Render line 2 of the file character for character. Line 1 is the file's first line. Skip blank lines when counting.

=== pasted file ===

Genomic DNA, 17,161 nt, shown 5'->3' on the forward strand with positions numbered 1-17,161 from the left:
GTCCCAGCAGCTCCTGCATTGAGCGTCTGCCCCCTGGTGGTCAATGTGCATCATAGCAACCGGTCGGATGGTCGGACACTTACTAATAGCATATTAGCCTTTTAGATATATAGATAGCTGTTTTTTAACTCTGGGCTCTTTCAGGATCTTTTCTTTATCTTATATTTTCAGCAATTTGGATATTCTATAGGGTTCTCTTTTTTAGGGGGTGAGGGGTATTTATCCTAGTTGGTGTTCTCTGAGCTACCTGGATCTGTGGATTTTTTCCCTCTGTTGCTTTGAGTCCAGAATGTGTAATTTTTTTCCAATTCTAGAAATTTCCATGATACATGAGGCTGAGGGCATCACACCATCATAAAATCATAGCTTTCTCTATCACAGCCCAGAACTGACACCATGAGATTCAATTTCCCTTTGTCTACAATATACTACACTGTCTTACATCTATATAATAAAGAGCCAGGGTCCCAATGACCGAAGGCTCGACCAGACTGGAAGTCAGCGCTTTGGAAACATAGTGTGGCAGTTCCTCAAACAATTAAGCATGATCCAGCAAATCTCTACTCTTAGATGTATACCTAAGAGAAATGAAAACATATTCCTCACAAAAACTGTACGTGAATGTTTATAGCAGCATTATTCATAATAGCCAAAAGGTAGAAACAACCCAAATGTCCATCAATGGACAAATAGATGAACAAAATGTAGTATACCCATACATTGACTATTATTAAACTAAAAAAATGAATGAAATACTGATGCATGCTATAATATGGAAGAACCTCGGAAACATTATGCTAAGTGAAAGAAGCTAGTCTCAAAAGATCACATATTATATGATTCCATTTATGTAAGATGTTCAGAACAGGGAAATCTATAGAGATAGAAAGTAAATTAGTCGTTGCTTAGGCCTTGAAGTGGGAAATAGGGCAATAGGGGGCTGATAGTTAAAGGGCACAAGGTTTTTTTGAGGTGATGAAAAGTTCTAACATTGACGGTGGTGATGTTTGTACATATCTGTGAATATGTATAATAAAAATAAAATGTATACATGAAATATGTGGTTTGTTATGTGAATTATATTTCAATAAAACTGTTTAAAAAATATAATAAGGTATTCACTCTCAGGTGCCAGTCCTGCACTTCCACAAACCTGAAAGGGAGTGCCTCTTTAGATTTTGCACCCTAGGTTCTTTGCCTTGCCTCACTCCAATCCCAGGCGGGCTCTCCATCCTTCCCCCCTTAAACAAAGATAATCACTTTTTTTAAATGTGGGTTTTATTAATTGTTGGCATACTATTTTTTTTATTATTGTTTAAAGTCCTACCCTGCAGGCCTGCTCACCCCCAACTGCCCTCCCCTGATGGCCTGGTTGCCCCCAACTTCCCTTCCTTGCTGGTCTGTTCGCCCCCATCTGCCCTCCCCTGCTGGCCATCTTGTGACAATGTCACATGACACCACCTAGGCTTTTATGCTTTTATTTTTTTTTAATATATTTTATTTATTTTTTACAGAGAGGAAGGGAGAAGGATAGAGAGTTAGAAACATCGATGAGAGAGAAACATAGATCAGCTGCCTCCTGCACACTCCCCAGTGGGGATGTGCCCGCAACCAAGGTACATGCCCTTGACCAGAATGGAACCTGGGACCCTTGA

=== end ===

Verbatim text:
GTCCCAGCAGCTCCTGCATTGAGCGTCTGCCCCCTGGTGGTCAATGTGCATCATAGCAACCGGTCGGATGGTCGGACACTTACTAATAGCATATTAGCCTTTTAGATATATAGATAGCTGTTTTTTAACTCTGGGCTCTTTCAGGATCTTTTCTTTATCTTATATTTTCAGCAATTTGGATATTCTATAGGGTTCTCTTTTTTAGGGGGTGAGGGGTATTTATCCTAGTTGGTGTTCTCTGAGCTACCTGGATCTGTGGATTTTTTCCCTCTGTTGCTTTGAGTCCAGAATGTGTAATTTTTTTCCAATTCTAGAAATTTCCATGATACATGAGGCTGAGGGCATCACACCATCATAAAATCATAGCTTTCTCTATCACAGCCCAGAACTGACACCATGAGATTCAATTTCCCTTTGTCTACAATATACTACACTGTCTTACATCTATATAATAAAGAGCCAGGGTCCCAATGACCGAAGGCTCGACCAGACTGGAAGTCAGCGCTTTGGAAACATAGTGTGGCAGTTCCTCAAACAATTAAGCATGATCCAGCAAATCTCTACTCTTAGATGTATACCTAAGAGAAATGAAAACATATTCCTCACAAAAACTGTACGTGAATGTTTATAGCAGCATTATTCATAATAGCCAAAAGGTAGAAACAACCCAAATGTCCATCAATGGACAAATAGATGAACAAAATGTAGTATACCCATACATTGACTATTATTAAACTAAAAAAATGAATGAAATACTGATGCATGCTATAATATGGAAGAACCTCGGAAACATTATGCTAAGTGAAAGAAGCTAGTCTCAAAAGATCACATATTATATGATTCCATTTATGTAAGATGTTCAGAACAGGGAAATCTATAGAGATAGAAAGTAAATTAGTCGTTGCTTAGGCCTTGAAGTGGGAAATAGGGCAATAGGGGGCTGATAGTTAAAGGGCACAAGGTTTTTTTGAGGTGATGAAAAGTTCTAACATTGACGGTGGTGATGTTTGTACATATCTGTGAATATGTATAATAAAAATAAAATGTATACATGAAATATGTGGTTTGTTATGTGAATTATATTTCAATAAAACTGTTTAAAAAATATAATAAGGTATTCACTCTCAGGTGCCAGTCCTGCACTTCCACAAACCTGAAAGGGAGTGCCTCTTTAGATTTTGCACCCTAGGTTCTTTGCCTTGCCTCACTCCAATCCCAGGCGGGCTCTCCATCCTTCCCCCCTTAAACAAAGATAATCACTTTTTTTAAATGTGGGTTTTATTAATTGTTGGCATACTATTTTTTTTATTATTGTTTAAAGTCCTACCCTGCAGGCCTGCTCACCCCCAACTGCCCTCCCCTGATGGCCTGGTTGCCCCCAACTTCCCTTCCTTGCTGGTCTGTTCGCCCCCATCTGCCCTCCCCTGCTGGCCATCTTGTGACAATGTCACATGACACCACCTAGGCTTTTATGCTTTTATTTTTTTTTAATATATTTTATTTATTTTTTACAGAGAGGAAGGGAGAAGGATAGAGAGTTAGAAACATCGATGAGAGAGAAACATAGATCAGCTGCCTCCTGCACACTCCCCAGTGGGGATGTGCCCGCAACCAAGGTACATGCCCTTGACCAGAATGGAACCTGGGACCCTTGA